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What to buy this year

If you are looking to purchase some timepieces this year, what must you look forward to?

A timepiece from the new Drive de Cartier collection.<br />
A timepiece from the new Drive de Cartier collection.

So the first major event in the annual watchmaking calendar is behind us. The Salon International de la Haute Horlogerie (Sihh) fair in Geneva is by no means representative of the length and breadth of the world wristwatch industry. But it still gives this writer enough pointers to start planning for the year ahead. Broad design and product trends are already emerging. So if you are looking to purchase some timepieces this year, what must you look forward to?

First of all, this is already looking like a good year to buy new interpretations of classic models. Jaeger-LeCoultre’s new Reverso pieces are excellent. There are many options for both genders across a variety of price points. Indeed, this looks like a year when many brands are looking to bring out faithful reissues of heritage classics.  IWC’s new pilot watches are a case in point. Gone are the modern, military flourishes of the previous pilot’s models. Instead, we have models that descend directly from older IWC pieces. Very, very good.

Secondly, this is a fantastic year to finally buy your first big, classic brand. Just look at the new Drive de Cartier collection. The watches themselves are delicious, with their cushion-shaped cases (and I love the version with the grey dial). Or if you are looking to upgrade into a new price bracket, there are options there as well, with A.Lange & Söhne’s new Saxonia Thin and some delicious new Parmigiani Fleurier models.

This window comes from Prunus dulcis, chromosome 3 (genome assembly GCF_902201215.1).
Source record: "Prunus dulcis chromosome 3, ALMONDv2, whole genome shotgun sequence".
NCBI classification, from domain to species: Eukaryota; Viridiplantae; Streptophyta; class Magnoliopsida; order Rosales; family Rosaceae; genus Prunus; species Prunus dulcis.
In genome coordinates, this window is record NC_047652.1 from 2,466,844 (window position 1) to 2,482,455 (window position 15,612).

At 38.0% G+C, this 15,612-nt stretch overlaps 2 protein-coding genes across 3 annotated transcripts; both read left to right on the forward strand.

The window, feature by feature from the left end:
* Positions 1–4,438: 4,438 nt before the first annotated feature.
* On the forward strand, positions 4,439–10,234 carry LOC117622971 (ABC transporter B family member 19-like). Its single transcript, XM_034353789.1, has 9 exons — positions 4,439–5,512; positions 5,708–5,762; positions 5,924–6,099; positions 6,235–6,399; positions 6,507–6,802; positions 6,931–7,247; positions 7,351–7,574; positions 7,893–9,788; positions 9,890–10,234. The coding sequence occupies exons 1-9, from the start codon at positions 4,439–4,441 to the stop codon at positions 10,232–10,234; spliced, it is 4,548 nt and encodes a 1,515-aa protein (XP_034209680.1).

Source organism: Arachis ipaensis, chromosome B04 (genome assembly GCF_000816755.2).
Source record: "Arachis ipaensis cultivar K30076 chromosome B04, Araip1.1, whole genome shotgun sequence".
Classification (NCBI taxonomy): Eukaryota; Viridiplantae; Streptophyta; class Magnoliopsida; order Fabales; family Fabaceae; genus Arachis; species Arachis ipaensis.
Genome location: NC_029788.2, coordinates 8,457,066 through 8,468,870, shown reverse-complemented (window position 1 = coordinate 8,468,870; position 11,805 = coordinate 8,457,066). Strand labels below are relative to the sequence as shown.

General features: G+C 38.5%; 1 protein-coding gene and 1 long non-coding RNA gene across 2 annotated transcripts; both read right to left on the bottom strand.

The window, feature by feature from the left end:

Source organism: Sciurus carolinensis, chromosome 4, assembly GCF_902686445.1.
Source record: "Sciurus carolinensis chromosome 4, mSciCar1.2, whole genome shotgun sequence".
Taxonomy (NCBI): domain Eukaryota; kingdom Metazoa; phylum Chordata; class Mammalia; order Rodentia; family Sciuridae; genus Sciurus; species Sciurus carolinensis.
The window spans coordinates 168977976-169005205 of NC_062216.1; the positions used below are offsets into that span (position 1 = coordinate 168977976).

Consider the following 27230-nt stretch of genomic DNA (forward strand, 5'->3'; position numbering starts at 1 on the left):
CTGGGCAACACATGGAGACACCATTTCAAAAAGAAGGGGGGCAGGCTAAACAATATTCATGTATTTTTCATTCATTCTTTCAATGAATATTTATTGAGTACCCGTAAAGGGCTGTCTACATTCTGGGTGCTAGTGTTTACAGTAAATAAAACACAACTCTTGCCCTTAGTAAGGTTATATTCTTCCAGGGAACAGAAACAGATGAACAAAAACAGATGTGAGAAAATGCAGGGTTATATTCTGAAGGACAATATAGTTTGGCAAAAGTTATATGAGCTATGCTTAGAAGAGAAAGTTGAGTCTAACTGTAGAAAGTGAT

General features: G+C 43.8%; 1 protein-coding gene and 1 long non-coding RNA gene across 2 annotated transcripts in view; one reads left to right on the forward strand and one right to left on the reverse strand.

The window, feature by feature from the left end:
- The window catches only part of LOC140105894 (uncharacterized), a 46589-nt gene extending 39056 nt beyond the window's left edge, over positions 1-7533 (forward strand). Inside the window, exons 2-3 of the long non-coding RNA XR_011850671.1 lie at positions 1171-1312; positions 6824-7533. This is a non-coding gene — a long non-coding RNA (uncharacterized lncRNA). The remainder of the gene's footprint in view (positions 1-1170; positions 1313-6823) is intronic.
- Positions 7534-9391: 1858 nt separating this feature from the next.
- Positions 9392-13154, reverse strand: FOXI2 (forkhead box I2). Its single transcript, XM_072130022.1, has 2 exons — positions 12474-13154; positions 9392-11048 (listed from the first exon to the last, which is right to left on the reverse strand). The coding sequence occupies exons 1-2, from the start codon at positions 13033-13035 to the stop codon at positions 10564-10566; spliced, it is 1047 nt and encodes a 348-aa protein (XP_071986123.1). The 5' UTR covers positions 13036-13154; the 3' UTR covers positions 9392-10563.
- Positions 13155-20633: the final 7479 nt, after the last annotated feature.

Overall, it looks like 2016 will be an uncommonly good year for aspiring connoisseurs looking to get their first serious mechanical watch. Prices are being held low, brands are unleashing really good entry- level models, and the designs are austere.

The third big trend could be affordable complications. Time and time again brands at Sihh spoke of how their tourbillon or chronograph or annual calendar offered great value. Also keep your eye open for complications or novelties that are innovative but not necessarily super expensive. The skeletonized Clé de Cartier models come to mind. So do a handful of excellent pieces from Montblanc, especially the 4810 family.

Finally, once again, this looks like it is going to be a fantastic year for women’s watches. Not just because there are many good jewellery and “ladies" models, but also because so many models fall safely within the “unisex" category: plain, slim, two- or three-hand models, 38-40mm in diameter (this could well be the workhorse category for the next two or three years in watchmaking).

Readers will note that the key trend overall is value. Prices are low and will probably keep falling through the year. The industry is going through a tough period, largely thanks to a collapse in Chinese demand. No reason why the rest of us shouldn’t capitalize on that. I also suspect that brands will keep launching models throughout the year to respond to market trends. So we should all look beyond the big watch fairs.

Overall, it is a great time for people with a keen eye—those looking to buy into a good brand, or upgrade to bigger brands and complications. Prices don’t often stay as low as they are right now. The smart buyer this year is someone who is patient and prudent.

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